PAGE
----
I'm watching re-runs of Twilight Zone and I was wondering why most of the cast the predominantly white?

Rod Serling liked to write episodes about social issues, so it's surprising that Twilight Zone didn't feature more non white actors. The only episodes I found that featured non white actors were I Am the Night—Color Me Black with Ivan Dixon and The Encounter with George Takei.

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    I imagine it's most likely because it was the late fifties/early sixties, and diverse casts like Star Trek's were the exception back then, rather than the rule. – F1Krazy Oct 12 '18 at 15:05
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    The past was a different place - they had funny ideas back there. It was 1967 before a non-white actor had sufficient clout as a character to even insist "They call me Mr. Tibbs!" – Tetsujin Oct 12 '18 at 15:39
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    To clarify the above comment - Poitier was already a multi-award-winning actor by 1967, but though he was a magnificent power on-screen, his characters generally held little or no authority. He won his first Oscar for portraying an itinerant worker, not 'a president'. – Tetsujin Oct 12 '18 at 15:50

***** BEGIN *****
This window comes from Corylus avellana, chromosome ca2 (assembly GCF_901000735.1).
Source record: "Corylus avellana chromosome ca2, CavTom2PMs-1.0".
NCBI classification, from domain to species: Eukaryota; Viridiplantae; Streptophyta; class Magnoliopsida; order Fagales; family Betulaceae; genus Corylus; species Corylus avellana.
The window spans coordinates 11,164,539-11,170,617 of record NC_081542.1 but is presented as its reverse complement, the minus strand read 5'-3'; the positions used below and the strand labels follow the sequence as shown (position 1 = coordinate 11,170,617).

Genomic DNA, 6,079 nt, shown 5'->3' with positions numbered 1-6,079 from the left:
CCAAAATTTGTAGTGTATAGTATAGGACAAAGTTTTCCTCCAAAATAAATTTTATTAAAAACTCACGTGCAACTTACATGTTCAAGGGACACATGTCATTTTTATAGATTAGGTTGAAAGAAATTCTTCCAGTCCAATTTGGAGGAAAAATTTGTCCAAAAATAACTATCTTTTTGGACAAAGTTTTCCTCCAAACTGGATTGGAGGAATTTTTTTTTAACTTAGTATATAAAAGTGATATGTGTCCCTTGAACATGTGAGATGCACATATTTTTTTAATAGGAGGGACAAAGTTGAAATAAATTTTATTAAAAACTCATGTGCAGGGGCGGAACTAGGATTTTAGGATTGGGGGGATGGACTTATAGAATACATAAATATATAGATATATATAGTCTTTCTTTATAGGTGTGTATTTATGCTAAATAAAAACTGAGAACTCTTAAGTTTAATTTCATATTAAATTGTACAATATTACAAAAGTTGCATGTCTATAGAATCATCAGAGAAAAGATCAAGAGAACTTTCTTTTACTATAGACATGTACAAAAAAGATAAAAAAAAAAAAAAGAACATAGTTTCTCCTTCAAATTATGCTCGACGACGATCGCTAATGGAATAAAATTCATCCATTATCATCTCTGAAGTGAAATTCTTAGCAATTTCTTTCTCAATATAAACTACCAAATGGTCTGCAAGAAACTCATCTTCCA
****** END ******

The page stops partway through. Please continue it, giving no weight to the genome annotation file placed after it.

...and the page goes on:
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    They could only draw from the available pool of actors. That pool was mostly white because that was who was getting cast on all the other shows in Hollywood at the time, probably because that's what studio execs of the day thought audiences expected to see. – Anthony X Oct 13 '18 at 3:59
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    IIRC, there was also the episode "The Big Tall Wish", about a black prizefighter and his son. – Shawn V. Wilson Oct 14 '18 at 4:33

I'm not going to make this too political, but it took a lot of people a lot of effort to change these old perceptions, and not just in Hollywood, in all walks of life.

Twilight Zone was first broadcast in 1959.

The world was a significantly different place back then. Hollywood wasn't alone in excluding non-white actors [and technicians, writers, producers] from their domain.

The word 'diversity' was more usually applied to people who could 'sing and dance' and had nothing to do with ethnic diversity.

In 1959, racial stereotypes were the "norm", not the exception.
Black people rolled their eyes and said "Yesm".
Asians all had pigtails and did the laundry.
Irish all said "Top 'o the mornin'"
Jews were all bankers, jewellers or tailors.
[I could go on, but it's already making me itch]
This wasn't just a 'colour' thing, it was 'anybody who is not exactly like we are'. These days we find this all risible if not actually horrendous [depends on perspective, perhaps].

Non-white actors in leading roles were not completely unknown, but they were very rare.

The first black actor to win an Oscar for a leading role[1] was Sidney Poitier, in 1963, for his part as the itinerant worker Homer Smith in Lilies of the Field (though he was first nominated in 1958.) This was a big deal and wasn't to be repeated until Denzel Washington and Halle Berry both won in 2001